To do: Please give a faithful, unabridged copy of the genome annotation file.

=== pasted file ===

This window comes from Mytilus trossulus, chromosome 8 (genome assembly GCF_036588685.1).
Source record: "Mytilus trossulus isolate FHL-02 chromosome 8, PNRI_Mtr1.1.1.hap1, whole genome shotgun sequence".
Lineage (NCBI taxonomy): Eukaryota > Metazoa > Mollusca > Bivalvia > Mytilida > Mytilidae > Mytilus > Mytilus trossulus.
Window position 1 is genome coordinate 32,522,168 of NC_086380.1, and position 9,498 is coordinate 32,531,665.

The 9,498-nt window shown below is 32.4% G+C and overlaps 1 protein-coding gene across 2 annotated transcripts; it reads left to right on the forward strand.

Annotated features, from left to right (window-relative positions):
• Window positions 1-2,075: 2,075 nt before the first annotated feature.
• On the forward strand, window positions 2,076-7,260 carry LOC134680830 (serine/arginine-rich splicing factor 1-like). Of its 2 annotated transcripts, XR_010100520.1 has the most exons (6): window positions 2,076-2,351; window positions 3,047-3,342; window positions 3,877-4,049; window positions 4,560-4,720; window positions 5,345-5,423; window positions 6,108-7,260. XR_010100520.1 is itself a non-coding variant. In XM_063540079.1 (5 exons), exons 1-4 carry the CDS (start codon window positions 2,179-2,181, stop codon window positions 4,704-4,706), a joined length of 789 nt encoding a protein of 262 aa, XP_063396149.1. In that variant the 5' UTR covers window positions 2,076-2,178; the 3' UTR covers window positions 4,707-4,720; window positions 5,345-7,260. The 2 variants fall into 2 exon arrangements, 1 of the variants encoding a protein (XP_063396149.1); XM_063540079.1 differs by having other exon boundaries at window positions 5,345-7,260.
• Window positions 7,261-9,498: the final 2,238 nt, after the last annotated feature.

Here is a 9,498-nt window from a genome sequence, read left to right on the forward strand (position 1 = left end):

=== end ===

This window comes from Mytilus trossulus, chromosome 8 (genome assembly GCF_036588685.1).
Source record: "Mytilus trossulus isolate FHL-02 chromosome 8, PNRI_Mtr1.1.1.hap1, whole genome shotgun sequence".
Lineage (NCBI taxonomy): Eukaryota > Metazoa > Mollusca > Bivalvia > Mytilida > Mytilidae > Mytilus > Mytilus trossulus.
Window position 1 is genome coordinate 32,522,168 of NC_086380.1, and position 9,498 is coordinate 32,531,665.

The 9,498-nt window shown below is 32.4% G+C and overlaps 1 protein-coding gene across 2 annotated transcripts; it reads left to right on the forward strand.

Annotated features, from left to right (window-relative positions):
• Window positions 1-2,075: 2,075 nt before the first annotated feature.
• On the forward strand, window positions 2,076-7,260 carry LOC134680830 (serine/arginine-rich splicing factor 1-like). Of its 2 annotated transcripts, XR_010100520.1 has the most exons (6): window positions 2,076-2,351; window positions 3,047-3,342; window positions 3,877-4,049; window positions 4,560-4,720; window positions 5,345-5,423; window positions 6,108-7,260. XR_010100520.1 is itself a non-coding variant. In XM_063540079.1 (5 exons), exons 1-4 carry the CDS (start codon window positions 2,179-2,181, stop codon window positions 4,704-4,706), a joined length of 789 nt encoding a protein of 262 aa, XP_063396149.1. In that variant the 5' UTR covers window positions 2,076-2,178; the 3' UTR covers window positions 4,707-4,720; window positions 5,345-7,260. The 2 variants fall into 2 exon arrangements, 1 of the variants encoding a protein (XP_063396149.1); XM_063540079.1 differs by having other exon boundaries at window positions 5,345-7,260.
• Window positions 7,261-9,498: the final 2,238 nt, after the last annotated feature.

Here is a 9,498-nt window from a genome sequence, read left to right on the forward strand (position 1 = left end):